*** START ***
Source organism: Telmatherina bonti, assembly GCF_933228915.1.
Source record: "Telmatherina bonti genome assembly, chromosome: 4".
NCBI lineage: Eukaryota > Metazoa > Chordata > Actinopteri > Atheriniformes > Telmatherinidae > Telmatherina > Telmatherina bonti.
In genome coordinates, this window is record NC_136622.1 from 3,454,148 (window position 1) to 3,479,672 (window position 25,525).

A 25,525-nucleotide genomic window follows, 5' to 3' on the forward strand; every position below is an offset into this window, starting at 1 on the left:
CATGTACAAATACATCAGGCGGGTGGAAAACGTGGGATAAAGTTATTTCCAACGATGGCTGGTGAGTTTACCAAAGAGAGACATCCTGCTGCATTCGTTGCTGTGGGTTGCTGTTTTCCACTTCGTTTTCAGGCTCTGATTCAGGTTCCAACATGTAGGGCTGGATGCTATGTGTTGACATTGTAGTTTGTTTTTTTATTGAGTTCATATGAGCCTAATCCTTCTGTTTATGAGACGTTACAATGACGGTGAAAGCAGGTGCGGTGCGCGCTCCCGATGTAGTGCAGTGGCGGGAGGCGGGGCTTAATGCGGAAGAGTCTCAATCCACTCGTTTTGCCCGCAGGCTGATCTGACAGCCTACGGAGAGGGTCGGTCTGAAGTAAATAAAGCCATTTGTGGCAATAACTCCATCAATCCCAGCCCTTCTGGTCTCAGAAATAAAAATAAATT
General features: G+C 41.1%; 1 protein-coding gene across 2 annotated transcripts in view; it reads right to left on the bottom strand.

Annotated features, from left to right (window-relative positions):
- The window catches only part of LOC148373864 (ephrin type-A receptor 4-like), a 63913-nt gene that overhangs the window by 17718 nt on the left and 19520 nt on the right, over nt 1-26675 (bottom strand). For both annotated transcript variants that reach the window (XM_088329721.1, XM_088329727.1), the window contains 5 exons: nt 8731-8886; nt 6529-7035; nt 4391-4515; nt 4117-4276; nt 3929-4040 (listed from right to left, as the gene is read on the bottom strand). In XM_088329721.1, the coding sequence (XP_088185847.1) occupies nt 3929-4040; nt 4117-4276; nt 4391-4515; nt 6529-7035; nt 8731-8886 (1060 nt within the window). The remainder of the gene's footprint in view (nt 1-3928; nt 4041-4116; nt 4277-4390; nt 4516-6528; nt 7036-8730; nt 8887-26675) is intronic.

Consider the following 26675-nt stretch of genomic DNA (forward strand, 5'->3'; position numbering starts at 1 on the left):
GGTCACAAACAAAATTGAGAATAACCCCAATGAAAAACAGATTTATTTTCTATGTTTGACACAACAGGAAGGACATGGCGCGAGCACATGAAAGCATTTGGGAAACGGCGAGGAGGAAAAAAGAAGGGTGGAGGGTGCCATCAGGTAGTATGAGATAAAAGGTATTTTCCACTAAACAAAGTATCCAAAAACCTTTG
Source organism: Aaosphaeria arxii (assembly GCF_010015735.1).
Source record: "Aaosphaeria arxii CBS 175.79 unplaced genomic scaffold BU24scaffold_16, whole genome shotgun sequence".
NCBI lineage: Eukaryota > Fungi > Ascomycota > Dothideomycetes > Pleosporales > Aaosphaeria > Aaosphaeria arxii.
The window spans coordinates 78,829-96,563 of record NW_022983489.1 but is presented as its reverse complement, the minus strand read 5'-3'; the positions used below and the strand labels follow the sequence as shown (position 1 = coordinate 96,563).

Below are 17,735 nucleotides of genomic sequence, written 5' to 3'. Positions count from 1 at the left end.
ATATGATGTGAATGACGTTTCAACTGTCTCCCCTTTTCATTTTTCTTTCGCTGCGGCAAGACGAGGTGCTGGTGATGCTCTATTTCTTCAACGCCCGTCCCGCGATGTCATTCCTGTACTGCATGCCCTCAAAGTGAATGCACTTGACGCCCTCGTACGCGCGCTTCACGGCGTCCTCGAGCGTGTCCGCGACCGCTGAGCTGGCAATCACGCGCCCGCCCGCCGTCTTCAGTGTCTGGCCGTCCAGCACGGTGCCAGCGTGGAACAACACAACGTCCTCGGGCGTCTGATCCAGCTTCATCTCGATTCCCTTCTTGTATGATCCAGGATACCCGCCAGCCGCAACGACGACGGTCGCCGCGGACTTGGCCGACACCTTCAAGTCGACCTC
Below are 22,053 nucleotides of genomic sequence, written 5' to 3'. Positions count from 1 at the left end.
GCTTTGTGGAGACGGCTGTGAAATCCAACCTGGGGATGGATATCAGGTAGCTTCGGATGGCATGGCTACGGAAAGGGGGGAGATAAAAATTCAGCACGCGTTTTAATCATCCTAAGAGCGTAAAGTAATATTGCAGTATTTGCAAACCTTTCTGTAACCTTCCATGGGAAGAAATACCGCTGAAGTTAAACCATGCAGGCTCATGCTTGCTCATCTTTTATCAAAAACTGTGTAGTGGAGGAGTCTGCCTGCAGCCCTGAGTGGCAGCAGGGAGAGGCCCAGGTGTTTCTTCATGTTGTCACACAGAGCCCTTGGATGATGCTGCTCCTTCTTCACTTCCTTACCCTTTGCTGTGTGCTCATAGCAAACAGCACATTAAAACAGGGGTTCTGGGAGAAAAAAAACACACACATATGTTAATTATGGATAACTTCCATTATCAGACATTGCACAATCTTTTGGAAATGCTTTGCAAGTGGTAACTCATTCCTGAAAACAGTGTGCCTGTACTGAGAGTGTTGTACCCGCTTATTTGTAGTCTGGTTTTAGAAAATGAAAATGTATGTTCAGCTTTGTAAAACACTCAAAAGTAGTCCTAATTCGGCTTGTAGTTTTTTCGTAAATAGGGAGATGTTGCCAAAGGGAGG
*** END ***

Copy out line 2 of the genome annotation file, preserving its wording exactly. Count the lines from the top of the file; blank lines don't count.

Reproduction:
Source record: "Telmatherina bonti genome assembly, chromosome: 4".